verb (used with object)

to rise above or go beyond; overpass; exceed: to transcend the limits of thought; kindness transcends courtesy.
to outdo or exceed in excellence, elevation, extent, degree, etc.; surpass; excel.
Theology. (of the Deity) to be above and independent of (the universe, time, etc.).

verb (used without object)

to be transcendent or superior; excel: His competitiveness made him want to transcend.

Origin of transcend

1300–50; Middle English < Latin trānscendere to surmount, equivalent to trāns- trans- + -scendere, combining form of scandere to climb
Related formstran·scend·ing·ly, adverbun·tran·scend·ed, adjective

Synonyms for transcend Unabridged Based on the Random House Unabridged Dictionary, © Random House, Inc. 2019

Examples from the Web for transcend

Contemporary Examples of transcend

Historical Examples of transcend

  • Yet in no instance did he transcend the ordinary usages of Indian warfare.

    King Philip

    John S. C. (John Stevens Cabot) Abbott

  • Had he come at last to transcend her idea with some even greater purpose?

    The Coast of Chance

    Esther Chamberlain

  • Some of these experiences, such as how to handle fire, transcend nourishment.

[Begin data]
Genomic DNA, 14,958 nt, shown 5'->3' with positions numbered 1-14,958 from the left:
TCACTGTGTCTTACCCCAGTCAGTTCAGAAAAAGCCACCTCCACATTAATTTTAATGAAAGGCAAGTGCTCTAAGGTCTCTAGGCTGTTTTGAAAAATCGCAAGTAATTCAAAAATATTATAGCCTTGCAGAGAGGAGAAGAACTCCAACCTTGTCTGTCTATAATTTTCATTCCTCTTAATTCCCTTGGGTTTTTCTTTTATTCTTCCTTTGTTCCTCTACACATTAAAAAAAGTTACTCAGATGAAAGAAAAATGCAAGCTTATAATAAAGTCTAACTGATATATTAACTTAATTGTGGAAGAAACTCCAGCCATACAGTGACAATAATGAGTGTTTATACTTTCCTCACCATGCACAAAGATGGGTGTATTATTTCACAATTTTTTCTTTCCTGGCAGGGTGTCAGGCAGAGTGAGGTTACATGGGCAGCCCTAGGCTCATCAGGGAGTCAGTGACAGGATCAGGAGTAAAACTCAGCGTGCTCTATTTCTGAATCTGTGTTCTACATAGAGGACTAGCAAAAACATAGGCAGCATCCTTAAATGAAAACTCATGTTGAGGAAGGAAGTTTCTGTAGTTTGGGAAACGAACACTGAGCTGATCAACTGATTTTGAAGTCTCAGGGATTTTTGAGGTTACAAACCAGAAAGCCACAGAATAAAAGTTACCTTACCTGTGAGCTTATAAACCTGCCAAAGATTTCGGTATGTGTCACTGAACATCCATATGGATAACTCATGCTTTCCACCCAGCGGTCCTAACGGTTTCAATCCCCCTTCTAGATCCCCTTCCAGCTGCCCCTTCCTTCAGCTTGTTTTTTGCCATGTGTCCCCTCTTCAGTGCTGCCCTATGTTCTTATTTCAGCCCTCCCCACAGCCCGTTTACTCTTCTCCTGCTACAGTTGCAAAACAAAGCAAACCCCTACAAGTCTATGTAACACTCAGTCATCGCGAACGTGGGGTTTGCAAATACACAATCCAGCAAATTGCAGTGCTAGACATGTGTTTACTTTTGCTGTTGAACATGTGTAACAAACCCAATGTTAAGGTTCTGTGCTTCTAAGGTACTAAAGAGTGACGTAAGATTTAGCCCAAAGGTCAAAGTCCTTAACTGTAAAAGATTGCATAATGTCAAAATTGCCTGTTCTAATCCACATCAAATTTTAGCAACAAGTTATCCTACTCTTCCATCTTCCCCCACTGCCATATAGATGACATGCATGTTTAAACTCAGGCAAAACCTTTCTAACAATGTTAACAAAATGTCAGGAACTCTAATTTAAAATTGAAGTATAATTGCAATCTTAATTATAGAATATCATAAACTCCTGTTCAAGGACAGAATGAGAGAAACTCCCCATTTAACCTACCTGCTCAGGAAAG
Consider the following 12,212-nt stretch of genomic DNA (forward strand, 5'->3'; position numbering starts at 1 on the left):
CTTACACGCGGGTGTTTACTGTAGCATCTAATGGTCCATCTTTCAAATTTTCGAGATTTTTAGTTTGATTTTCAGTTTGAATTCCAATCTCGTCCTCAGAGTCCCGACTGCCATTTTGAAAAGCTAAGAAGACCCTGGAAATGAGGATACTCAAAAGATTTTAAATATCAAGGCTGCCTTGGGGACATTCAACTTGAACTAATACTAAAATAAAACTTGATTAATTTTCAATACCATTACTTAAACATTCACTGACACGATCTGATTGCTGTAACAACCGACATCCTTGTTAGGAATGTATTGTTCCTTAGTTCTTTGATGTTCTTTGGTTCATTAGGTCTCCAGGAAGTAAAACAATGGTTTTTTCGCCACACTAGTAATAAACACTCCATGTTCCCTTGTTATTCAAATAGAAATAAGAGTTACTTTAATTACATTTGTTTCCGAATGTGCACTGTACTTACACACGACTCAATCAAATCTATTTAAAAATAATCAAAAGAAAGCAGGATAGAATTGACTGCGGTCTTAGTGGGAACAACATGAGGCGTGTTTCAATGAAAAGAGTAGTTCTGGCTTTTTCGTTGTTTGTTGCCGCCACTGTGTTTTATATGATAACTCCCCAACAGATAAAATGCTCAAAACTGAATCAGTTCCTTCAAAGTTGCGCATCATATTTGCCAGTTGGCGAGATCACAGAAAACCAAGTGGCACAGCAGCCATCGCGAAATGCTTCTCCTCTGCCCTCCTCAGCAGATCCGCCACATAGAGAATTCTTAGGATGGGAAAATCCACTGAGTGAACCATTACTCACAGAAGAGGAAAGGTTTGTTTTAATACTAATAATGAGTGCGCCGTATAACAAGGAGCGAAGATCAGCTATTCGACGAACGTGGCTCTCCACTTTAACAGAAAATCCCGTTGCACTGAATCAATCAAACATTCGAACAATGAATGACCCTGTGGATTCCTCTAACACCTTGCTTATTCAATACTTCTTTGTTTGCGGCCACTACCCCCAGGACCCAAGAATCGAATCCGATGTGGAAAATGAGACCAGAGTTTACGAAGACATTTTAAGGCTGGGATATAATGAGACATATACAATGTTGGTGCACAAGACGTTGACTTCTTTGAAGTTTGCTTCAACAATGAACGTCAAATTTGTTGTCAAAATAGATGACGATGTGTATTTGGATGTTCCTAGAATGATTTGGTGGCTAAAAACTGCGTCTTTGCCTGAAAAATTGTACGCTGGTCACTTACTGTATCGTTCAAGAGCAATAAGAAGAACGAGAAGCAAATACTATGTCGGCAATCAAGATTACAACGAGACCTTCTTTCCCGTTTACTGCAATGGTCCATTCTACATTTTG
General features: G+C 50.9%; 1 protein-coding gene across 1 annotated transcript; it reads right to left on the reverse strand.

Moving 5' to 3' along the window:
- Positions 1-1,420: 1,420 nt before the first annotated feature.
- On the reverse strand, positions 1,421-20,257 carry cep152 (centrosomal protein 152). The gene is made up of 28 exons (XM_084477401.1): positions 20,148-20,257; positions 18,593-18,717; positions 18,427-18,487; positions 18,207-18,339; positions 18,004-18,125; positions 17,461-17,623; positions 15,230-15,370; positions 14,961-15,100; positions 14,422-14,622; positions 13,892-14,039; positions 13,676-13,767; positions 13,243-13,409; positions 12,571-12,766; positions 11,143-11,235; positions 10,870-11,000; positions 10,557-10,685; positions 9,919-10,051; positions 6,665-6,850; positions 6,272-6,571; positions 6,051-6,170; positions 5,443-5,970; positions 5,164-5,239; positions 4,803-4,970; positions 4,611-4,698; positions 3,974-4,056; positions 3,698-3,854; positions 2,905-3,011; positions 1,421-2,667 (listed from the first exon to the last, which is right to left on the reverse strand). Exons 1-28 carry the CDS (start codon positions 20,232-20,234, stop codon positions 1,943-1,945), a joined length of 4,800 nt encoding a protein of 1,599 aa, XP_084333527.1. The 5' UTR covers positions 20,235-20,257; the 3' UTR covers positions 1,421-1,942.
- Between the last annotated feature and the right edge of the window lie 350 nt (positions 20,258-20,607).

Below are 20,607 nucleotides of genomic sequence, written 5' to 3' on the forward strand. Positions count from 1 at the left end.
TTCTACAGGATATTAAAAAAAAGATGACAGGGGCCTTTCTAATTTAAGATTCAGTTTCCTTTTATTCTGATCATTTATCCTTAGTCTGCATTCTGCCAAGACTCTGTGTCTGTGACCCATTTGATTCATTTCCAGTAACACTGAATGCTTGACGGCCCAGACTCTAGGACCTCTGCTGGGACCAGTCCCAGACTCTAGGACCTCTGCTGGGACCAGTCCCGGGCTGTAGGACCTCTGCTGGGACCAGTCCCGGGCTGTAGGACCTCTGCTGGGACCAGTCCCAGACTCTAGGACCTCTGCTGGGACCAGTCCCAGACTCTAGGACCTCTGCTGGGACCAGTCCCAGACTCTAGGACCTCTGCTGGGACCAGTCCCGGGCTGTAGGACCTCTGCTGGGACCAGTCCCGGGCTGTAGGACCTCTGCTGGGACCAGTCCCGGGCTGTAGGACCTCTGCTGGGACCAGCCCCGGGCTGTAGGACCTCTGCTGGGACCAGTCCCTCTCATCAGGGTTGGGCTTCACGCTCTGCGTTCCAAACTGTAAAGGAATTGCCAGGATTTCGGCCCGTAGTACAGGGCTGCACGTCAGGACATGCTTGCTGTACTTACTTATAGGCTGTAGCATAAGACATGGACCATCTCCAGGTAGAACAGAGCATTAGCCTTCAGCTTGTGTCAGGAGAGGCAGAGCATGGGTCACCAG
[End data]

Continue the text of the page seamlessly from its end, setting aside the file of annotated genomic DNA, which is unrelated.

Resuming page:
• The practice of signs entails the possibility to transcend the present.

  • At first, then, a child can not transcend himself or his experiences.

    Here and Now Story Book

    Lucy Sprague Mitchell

British Dictionary definitions for transcend



to go above or beyond (a limit, expectation, etc), as in degree or excellence
(tr) to be superior to
philosophy theol (esp of the Deity) to exist beyond (the material world)
Derived Formstranscendingly, adverb

Word Origin for transcend

C14: from Latin trānscendere to climb over, from trans- + scandere to climb
Collins English Dictionary - Complete & Unabridged 2012 Digital Edition © William Collins Sons & Co. Ltd. 1979, 1986 © HarperCollins Publishers 1998, 2000, 2003, 2005, 2006, 2007, 2009, 2012

Word Origin and History for transcend

mid-14c., from Latin transcendere "climb over or beyond, surmount," from trans- "beyond" (see trans-) + scandere "to climb" (see scan (v.)). Related: Transcended; transcending.

Online Etymology Dictionary, © 2010 Douglas Harper